As isotopes break down, or decay they give off radiation. Materials that decompose in this way are said to have a 'half-life'. As the quantity of material present decreases, so does the actual rate at which the material decays. The process of dating artifacts by radioactive C-14 measurement depends strictly upon this condition. Using C-14 measurement and analysis it is possible to obtain a reasonably accurate estimate of the age of materials, given certain conditions.
Carbon-based materials such as wood, bone, and other organic materials, come from sources that were once living and in a dynamic relationship with their environment. Organic fibers that come from sourcessuch as trees, flax, cotton, and wool, grow through or depend on the process of photosynthesis. In photosynthesis, carbon dioxide is incorporated with water to produce the structural fiber cellulose and related compounds. Due to the influx of background radiation from terrestrial sources and 'cosmic rays', there is a fairly constant percentage of carbon dioxide in which the carbon atom is radioactive C-14 rather than non-radioactive C-12. While the plant is alive, this radioactive carbon dioxide is incorporated into the photosynthetic process at a constant corresponding rate, providing a baseline composition ratio of C-14 to C-12.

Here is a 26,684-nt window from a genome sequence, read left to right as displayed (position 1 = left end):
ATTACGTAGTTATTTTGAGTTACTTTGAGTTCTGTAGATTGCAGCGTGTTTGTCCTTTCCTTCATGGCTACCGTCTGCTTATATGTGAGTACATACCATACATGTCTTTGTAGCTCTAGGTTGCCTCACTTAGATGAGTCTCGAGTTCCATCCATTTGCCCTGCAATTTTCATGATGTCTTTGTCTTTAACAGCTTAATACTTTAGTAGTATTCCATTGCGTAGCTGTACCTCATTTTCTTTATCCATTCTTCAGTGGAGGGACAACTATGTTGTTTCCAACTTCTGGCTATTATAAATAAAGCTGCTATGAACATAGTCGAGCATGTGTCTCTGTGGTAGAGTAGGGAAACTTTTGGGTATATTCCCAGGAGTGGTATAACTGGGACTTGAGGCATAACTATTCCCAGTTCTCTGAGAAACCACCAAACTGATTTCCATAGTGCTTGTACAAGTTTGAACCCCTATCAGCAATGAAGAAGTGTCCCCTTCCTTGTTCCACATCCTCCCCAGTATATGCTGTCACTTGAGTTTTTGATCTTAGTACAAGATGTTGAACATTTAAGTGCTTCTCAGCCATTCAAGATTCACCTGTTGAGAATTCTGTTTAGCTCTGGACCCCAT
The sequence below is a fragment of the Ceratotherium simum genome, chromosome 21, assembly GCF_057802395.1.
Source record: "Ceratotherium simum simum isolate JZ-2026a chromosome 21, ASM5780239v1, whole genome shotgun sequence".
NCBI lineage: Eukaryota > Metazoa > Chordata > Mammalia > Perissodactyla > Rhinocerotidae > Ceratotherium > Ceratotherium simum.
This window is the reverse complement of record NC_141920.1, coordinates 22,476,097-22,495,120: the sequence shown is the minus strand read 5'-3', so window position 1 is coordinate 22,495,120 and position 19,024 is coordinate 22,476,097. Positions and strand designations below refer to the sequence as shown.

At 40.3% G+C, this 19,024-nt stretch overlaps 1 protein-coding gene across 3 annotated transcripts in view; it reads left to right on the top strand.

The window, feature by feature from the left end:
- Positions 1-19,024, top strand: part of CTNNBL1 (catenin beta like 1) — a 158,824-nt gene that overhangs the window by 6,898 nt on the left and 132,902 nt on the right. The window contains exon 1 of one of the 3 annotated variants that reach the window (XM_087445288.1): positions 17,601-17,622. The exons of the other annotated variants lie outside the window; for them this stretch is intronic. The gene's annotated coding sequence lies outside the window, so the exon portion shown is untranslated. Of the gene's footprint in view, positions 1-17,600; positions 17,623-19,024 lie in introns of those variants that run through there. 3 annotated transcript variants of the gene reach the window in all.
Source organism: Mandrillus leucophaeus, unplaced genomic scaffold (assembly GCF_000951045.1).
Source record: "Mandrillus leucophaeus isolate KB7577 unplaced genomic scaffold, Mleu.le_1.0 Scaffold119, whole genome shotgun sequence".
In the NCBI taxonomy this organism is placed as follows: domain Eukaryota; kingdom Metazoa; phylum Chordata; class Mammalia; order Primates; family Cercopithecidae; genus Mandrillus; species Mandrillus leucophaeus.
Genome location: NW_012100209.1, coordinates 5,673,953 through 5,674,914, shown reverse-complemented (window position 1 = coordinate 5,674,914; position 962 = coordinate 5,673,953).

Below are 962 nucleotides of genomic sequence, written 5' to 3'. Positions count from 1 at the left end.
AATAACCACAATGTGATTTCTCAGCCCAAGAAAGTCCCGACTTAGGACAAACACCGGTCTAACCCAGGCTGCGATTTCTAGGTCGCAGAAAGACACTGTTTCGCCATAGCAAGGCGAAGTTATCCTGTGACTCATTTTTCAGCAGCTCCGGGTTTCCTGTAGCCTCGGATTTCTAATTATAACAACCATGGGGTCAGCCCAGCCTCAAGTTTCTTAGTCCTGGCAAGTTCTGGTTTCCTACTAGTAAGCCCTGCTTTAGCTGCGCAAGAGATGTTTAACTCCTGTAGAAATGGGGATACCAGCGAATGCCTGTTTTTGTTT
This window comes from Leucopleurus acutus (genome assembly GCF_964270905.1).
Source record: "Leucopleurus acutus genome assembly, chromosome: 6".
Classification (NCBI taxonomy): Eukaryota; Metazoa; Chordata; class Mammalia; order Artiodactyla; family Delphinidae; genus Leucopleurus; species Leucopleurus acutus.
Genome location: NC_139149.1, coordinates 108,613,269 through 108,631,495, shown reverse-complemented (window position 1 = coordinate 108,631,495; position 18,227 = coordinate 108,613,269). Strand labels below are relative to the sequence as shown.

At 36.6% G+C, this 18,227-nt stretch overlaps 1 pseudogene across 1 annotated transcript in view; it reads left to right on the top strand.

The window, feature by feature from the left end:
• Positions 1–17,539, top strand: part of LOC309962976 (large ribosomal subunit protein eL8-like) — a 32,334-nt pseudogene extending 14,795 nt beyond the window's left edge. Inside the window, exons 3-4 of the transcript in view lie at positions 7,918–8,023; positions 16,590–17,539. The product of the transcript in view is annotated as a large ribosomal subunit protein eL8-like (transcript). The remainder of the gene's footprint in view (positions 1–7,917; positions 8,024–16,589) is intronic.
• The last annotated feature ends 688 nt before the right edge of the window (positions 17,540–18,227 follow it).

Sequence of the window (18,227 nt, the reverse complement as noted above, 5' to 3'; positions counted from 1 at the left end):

When the plant is killed, photosynthesis ceases and the relative amount of C-14 in the material begins to decrease from the baseline quantity. By relating the amount of C-14 remaining in the artifact material to the baseline amount of C-14 in living systems, a fairly accurate estimate can be had of the amount of time that has passed since the artifact was produced, according to the number of half-lives that have transpired. An invaluable tool for archeologists.
About the Author
|Richard M. J. Renneboog, MS|
Richard M. J. Renneboog is an independent private technical consultant and writer in both chemical and computer applications. Endeavors have included preparation of scripts for instructional and promotional video, corporate website design, curriculum development for training in advanced composites technology, and development.